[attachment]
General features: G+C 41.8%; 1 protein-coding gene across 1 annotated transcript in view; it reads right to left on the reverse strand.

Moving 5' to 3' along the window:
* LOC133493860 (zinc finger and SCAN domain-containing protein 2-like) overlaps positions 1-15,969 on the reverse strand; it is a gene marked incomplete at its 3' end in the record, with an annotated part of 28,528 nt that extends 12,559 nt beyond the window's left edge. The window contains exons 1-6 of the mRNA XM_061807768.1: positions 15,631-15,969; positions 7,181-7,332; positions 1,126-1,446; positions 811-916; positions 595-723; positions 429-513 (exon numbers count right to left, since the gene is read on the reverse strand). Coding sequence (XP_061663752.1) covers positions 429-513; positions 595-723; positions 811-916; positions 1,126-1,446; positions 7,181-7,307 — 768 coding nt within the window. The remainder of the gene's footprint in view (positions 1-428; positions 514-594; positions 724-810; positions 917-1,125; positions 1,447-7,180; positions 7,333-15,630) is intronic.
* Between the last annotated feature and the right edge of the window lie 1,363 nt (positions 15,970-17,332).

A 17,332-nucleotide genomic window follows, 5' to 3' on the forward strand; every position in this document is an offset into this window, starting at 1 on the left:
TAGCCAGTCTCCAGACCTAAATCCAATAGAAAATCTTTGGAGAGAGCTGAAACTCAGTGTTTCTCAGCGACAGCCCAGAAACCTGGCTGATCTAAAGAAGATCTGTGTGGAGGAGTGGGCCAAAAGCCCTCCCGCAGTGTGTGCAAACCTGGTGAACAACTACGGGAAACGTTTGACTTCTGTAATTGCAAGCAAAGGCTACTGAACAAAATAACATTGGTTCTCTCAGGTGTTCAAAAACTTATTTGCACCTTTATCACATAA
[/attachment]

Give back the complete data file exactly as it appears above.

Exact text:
General features: G+C 41.8%; 1 protein-coding gene across 1 annotated transcript in view; it reads right to left on the reverse strand.

Moving 5' to 3' along the window:
* LOC133493860 (zinc finger and SCAN domain-containing protein 2-like) overlaps positions 1-15,969 on the reverse strand; it is a gene marked incomplete at its 3' end in the record, with an annotated part of 28,528 nt that extends 12,559 nt beyond the window's left edge. The window contains exons 1-6 of the mRNA XM_061807768.1: positions 15,631-15,969; positions 7,181-7,332; positions 1,126-1,446; positions 811-916; positions 595-723; positions 429-513 (exon numbers count right to left, since the gene is read on the reverse strand). Coding sequence (XP_061663752.1) covers positions 429-513; positions 595-723; positions 811-916; positions 1,126-1,446; positions 7,181-7,307 — 768 coding nt within the window. The remainder of the gene's footprint in view (positions 1-428; positions 514-594; positions 724-810; positions 917-1,125; positions 1,447-7,180; positions 7,333-15,630) is intronic.
* Between the last annotated feature and the right edge of the window lie 1,363 nt (positions 15,970-17,332).

A 17,332-nucleotide genomic window follows, 5' to 3' on the forward strand; every position in this document is an offset into this window, starting at 1 on the left:
TAGCCAGTCTCCAGACCTAAATCCAATAGAAAATCTTTGGAGAGAGCTGAAACTCAGTGTTTCTCAGCGACAGCCCAGAAACCTGGCTGATCTAAAGAAGATCTGTGTGGAGGAGTGGGCCAAAAGCCCTCCCGCAGTGTGTGCAAACCTGGTGAACAACTACGGGAAACGTTTGACTTCTGTAATTGCAAGCAAAGGCTACTGAACAAAATAACATTGGTTCTCTCAGGTGTTCAAAAACTTATTTGCACCTTTATCACATAA